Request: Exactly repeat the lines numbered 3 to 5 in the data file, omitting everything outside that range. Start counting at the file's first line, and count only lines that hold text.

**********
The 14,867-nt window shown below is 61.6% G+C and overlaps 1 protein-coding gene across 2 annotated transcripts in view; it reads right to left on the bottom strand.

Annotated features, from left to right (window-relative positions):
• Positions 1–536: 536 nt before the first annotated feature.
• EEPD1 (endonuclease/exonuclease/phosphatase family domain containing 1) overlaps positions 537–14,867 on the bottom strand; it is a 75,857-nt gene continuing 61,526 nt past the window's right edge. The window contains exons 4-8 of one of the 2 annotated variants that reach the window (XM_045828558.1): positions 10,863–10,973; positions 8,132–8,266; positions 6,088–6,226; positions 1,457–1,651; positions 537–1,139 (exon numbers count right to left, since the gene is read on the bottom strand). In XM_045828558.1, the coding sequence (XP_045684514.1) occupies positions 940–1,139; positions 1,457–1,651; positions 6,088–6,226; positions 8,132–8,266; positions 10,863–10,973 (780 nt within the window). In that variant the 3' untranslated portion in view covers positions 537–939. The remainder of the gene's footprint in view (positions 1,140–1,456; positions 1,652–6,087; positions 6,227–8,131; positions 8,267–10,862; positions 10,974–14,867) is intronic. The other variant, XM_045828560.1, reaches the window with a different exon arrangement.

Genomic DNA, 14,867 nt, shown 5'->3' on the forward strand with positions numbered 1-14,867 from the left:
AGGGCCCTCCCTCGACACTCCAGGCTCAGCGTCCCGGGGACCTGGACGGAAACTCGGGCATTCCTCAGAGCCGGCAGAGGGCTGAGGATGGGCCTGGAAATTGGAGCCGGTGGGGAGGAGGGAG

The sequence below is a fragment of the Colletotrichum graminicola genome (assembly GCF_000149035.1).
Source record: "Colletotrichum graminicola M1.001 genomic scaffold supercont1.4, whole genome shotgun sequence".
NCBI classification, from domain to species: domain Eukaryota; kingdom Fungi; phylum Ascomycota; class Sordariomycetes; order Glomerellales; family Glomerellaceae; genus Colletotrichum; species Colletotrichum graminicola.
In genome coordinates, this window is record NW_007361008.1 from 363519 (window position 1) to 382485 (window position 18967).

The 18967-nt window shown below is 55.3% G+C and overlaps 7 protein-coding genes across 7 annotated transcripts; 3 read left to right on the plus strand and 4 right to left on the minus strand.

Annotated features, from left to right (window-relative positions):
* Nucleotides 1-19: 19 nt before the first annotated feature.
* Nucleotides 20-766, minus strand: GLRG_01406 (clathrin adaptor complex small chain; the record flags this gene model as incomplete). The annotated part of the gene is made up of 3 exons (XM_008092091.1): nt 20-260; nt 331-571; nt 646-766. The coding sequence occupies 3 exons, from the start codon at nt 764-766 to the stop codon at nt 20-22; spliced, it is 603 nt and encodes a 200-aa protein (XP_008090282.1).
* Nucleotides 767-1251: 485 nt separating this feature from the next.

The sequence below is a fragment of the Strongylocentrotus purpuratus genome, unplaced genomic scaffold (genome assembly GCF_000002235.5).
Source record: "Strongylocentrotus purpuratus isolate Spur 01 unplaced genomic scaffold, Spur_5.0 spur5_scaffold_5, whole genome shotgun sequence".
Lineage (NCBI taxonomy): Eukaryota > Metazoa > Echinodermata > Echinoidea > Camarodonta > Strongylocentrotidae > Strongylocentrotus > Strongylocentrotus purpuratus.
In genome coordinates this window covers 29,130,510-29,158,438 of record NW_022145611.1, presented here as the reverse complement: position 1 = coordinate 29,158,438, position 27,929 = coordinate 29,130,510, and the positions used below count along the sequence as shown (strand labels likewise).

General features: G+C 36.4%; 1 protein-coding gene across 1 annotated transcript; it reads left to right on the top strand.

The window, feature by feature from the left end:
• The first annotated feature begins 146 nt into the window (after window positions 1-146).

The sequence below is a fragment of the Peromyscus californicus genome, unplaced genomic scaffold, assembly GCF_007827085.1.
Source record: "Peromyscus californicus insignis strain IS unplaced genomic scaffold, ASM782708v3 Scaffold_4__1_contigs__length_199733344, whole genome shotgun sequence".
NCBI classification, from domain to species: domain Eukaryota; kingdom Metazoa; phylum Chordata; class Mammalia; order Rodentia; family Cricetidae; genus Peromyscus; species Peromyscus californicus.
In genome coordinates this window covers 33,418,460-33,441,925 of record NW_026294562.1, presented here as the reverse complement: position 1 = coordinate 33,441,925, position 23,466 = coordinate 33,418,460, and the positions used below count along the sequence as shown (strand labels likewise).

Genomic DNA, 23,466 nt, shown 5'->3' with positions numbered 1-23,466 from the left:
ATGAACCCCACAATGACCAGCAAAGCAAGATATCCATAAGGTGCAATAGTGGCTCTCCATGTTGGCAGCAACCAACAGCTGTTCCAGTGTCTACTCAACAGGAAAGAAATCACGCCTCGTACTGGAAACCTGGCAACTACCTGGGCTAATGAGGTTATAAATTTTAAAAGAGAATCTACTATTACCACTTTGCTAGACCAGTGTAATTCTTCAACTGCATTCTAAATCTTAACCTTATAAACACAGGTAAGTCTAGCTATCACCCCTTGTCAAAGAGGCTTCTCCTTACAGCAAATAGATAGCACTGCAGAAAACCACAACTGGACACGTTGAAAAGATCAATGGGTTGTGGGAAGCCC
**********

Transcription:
• Positions 1–536: 536 nt before the first annotated feature.
• EEPD1 (endonuclease/exonuclease/phosphatase family domain containing 1) overlaps positions 537–14,867 on the bottom strand; it is a 75,857-nt gene continuing 61,526 nt past the window's right edge. The window contains exons 4-8 of one of the 2 annotated variants that reach the window (XM_045828558.1): positions 10,863–10,973; positions 8,132–8,266; positions 6,088–6,226; positions 1,457–1,651; positions 537–1,139 (exon numbers count right to left, since the gene is read on the bottom strand). In XM_045828558.1, the coding sequence (XP_045684514.1) occupies positions 940–1,139; positions 1,457–1,651; positions 6,088–6,226; positions 8,132–8,266; positions 10,863–10,973 (780 nt within the window). In that variant the 3' untranslated portion in view covers positions 537–939. The remainder of the gene's footprint in view (positions 1,140–1,456; positions 1,652–6,087; positions 6,227–8,131; positions 8,267–10,862; positions 10,974–14,867) is intronic. The other variant, XM_045828560.1, reaches the window with a different exon arrangement.

Genomic DNA, 14,867 nt, shown 5'->3' on the forward strand with positions numbered 1-14,867 from the left: